It is important to apply some basic management principles to capitalize on the benefits of having alfalfa in a grazing program. As grazing research summarized in Part 1 has confirmed over the years, not including alfalfa in pasture mixes can be like leaving money on the table.
Here is what producers from across the country had to say about how alfalfa is managed in their grazing programs: Continue reading
High protein forage can increase rates of gain, benefit soil
Editor’s note: The following is part 1 of a two-part series. Stay tuned for alfalfa grazing tips from cattle producers from across the country in part 2.
Respect it, but don’t fear it. That’s the message from cattle producers and beef specialists alike who through years of experience and research appreciate the value of grazing cattle on pure or percentage stands of alfalfa.
Properly managed alfalfa makes good pasture with several added benefits, including:
- Improved weight gains on all classes of cattle (gains of 1.5 to 2 or more pounds per day can be expected);
- adding fertility to the soil with a nitrogen-fixing crop;
- creating a hedge against poor forage production during dryer growing seasons; and
- increasing plant biodiversity to benefit soil health.
Yes, there are circumstances when turning cattle into a lush stand of alfalfa at the wrong time and perhaps with the wrong class of cattle can result in bloat. But paying attention to a few production and management principles can greatly reduce the risk of bloat and provide producers the opportunity to capture the benefits. Continue reading
Cattle that consume forages with higher sugar content have higher rates of gain, improved performance and better rumen health.
In a past BCRC webinar, Gilles Bélanger, PhD, a Research Scientist at Agriculture and Agri-Food Canada and Robert Berthiaume, PhD, a dairy production expert in forage systems at Valacta, offered the following tips for producers to increase the sugar content in their forages:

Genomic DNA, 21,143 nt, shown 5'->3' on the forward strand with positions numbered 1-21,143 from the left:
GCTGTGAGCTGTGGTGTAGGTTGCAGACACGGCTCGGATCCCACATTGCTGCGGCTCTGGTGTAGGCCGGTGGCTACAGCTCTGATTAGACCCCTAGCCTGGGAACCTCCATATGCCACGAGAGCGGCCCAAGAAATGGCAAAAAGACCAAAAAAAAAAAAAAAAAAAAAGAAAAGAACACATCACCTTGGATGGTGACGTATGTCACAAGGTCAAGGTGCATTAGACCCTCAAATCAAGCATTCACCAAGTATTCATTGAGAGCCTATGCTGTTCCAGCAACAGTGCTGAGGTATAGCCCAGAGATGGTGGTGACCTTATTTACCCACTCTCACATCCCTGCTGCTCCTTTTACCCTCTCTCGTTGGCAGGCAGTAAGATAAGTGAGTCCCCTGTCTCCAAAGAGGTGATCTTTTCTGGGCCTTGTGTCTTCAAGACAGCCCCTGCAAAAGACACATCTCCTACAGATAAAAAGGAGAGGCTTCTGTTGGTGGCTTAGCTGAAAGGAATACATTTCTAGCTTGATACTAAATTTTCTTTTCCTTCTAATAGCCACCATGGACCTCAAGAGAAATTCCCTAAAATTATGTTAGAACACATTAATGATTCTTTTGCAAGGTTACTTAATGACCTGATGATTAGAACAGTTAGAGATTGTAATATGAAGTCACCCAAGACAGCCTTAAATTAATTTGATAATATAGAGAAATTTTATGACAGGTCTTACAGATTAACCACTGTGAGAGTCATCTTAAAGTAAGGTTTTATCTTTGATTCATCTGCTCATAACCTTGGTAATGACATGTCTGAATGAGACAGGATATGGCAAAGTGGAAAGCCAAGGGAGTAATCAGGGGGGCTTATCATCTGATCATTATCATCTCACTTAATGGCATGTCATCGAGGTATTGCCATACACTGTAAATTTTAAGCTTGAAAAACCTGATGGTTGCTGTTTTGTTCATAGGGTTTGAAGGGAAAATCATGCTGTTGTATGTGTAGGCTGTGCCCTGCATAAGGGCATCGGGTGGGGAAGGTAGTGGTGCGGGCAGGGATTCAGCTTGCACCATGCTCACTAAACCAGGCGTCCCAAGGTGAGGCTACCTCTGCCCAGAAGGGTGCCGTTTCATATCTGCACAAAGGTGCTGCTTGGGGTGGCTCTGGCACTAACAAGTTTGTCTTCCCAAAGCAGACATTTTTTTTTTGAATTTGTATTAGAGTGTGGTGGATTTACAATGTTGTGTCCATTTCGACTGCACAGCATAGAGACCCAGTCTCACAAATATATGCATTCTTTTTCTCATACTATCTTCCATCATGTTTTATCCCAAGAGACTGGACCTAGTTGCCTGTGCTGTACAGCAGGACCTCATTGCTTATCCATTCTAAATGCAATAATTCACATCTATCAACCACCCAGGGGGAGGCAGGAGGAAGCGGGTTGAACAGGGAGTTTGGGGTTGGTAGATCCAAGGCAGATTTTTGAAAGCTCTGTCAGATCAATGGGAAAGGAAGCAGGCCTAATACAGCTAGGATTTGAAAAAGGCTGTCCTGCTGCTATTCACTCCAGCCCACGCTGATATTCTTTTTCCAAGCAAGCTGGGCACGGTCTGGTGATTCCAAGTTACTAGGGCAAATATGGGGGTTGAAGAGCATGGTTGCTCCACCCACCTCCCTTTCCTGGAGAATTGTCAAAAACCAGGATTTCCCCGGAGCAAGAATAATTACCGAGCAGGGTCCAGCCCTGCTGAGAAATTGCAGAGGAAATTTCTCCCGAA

Cut forages in late afternoon
As the day progresses, the plant increases in sugar content and is at its highest levels between 11 and 13 hours after sunrise (late afternoon). This benefit is maintained after cutting. Although swathing reduces the sugar content, it will remain higher in forages that were cut in late afternoon as compared to those cut in the morning. Learn more from the webinar recording: 9:05 -19:56.)
Choose forage species with naturally higher sugar concentrations
In addition to management Continue reading
This article written by Dr. Reynold Bergen, BCRC Science Director, originally appeared in the April 2015 issue of Canadian Cattlemen magazine and is reprinted on the BCRC Blog with permission of the publisher.
Background: Numerous studies have shown that maintaining 40% alfalfa in a forage stand is the most economical way of improving soil fertility, forage yields and animal grazing performance. Unfortunately, alfalfa drops below the 40% threshold level after several years of grazing.
Alfalfa drops out of perennial pastures partly due to Continue reading